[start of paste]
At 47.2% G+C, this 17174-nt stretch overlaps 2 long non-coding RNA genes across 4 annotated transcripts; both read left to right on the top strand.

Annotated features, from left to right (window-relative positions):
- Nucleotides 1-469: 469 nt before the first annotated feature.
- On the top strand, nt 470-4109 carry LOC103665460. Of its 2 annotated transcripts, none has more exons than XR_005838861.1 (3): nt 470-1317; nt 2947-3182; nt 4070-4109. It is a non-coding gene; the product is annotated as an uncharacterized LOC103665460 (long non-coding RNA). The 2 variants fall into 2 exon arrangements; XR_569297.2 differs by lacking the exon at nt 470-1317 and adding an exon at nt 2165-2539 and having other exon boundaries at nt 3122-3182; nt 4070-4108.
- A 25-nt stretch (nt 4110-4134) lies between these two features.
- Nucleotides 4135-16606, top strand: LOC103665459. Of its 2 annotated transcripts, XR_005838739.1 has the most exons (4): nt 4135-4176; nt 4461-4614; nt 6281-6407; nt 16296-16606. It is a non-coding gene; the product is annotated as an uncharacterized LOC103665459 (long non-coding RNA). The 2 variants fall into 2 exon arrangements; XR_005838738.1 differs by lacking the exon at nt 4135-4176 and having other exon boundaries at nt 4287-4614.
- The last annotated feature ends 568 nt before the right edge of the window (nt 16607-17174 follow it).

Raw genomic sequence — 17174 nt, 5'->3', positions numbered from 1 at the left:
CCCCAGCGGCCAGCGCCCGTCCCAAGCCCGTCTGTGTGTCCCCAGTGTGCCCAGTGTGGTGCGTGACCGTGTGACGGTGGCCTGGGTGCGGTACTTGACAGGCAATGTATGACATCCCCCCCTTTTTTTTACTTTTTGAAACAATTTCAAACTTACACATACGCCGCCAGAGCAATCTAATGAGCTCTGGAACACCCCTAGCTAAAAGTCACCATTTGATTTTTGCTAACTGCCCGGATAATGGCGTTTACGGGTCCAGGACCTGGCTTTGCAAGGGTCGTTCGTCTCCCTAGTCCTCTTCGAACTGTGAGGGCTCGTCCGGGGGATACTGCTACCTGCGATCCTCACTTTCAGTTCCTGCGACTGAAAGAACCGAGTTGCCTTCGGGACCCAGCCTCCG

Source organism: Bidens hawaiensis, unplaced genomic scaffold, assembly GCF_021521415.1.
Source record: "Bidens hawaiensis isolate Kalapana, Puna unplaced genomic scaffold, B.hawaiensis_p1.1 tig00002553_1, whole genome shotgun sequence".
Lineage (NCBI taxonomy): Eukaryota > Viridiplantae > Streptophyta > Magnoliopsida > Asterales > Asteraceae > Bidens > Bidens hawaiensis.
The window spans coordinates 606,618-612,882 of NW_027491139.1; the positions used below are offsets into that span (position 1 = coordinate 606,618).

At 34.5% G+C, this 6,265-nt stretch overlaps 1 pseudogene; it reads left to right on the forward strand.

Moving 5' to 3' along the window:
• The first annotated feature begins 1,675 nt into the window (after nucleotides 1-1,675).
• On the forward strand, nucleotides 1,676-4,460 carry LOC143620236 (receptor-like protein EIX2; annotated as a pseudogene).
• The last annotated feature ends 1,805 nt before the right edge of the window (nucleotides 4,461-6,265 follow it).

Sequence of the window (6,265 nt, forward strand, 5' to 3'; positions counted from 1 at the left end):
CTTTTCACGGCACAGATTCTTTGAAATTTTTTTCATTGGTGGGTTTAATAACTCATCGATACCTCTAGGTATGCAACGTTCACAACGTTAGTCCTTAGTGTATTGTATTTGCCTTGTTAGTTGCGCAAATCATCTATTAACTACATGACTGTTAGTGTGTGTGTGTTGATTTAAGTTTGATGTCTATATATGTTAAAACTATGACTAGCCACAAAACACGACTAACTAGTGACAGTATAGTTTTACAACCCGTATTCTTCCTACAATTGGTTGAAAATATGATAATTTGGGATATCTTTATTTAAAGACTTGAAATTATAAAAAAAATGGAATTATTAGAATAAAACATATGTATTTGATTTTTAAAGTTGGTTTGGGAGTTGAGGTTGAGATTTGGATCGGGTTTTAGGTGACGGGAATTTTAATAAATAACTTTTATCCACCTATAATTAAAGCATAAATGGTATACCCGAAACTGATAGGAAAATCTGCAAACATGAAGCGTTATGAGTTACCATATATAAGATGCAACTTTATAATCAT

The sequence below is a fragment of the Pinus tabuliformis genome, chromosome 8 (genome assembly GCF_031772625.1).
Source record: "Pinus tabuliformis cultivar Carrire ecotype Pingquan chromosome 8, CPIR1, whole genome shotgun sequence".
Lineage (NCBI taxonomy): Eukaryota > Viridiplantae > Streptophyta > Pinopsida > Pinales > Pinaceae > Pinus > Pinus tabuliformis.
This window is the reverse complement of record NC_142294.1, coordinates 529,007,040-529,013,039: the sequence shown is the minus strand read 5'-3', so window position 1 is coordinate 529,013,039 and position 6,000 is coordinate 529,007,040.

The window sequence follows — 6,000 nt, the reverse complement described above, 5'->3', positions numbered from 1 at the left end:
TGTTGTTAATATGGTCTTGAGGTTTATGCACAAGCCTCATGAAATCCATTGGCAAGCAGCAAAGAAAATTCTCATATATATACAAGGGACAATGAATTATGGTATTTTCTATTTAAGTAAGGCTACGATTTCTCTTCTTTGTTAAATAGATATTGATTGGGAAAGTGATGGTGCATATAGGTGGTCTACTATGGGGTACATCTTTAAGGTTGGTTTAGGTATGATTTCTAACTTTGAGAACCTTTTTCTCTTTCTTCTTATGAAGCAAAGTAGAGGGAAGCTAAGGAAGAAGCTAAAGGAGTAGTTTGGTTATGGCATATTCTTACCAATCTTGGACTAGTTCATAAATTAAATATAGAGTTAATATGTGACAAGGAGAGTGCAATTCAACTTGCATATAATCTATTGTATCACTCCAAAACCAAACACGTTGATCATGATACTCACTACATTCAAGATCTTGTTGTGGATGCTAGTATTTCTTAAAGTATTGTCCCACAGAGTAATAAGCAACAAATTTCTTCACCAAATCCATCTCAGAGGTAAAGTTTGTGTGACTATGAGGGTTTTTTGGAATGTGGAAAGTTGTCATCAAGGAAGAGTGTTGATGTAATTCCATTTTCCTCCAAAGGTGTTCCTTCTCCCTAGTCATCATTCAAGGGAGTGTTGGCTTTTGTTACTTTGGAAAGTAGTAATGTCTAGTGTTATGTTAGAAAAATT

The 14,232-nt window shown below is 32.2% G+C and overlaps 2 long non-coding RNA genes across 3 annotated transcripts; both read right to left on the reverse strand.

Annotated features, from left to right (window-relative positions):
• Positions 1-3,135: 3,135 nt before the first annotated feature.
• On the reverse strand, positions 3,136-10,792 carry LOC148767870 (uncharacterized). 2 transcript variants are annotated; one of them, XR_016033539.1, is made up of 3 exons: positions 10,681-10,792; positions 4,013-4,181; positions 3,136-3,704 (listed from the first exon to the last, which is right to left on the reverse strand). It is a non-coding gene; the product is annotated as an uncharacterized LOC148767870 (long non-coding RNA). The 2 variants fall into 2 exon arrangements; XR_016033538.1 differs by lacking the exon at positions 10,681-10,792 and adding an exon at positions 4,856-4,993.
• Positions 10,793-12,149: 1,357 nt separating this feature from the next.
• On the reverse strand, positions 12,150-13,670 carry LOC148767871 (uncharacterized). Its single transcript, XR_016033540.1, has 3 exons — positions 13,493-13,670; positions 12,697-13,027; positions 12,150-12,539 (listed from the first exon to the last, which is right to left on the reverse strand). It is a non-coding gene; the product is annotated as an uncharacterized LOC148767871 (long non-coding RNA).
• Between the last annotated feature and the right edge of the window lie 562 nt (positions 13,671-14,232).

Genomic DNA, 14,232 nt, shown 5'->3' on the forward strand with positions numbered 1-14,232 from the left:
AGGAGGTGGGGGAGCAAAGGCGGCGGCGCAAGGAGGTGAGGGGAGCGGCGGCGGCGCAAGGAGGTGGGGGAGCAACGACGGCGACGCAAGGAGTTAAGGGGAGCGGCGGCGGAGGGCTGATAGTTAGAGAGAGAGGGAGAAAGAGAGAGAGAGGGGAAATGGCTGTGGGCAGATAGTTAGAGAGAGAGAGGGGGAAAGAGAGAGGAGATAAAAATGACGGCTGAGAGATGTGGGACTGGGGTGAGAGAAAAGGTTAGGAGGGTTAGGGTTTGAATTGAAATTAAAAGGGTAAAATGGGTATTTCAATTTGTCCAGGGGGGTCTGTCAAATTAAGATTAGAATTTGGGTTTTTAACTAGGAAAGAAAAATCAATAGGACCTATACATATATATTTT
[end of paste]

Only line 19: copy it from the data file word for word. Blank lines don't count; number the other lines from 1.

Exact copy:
Sequence of the window (6,265 nt, forward strand, 5' to 3'; positions counted from 1 at the left end):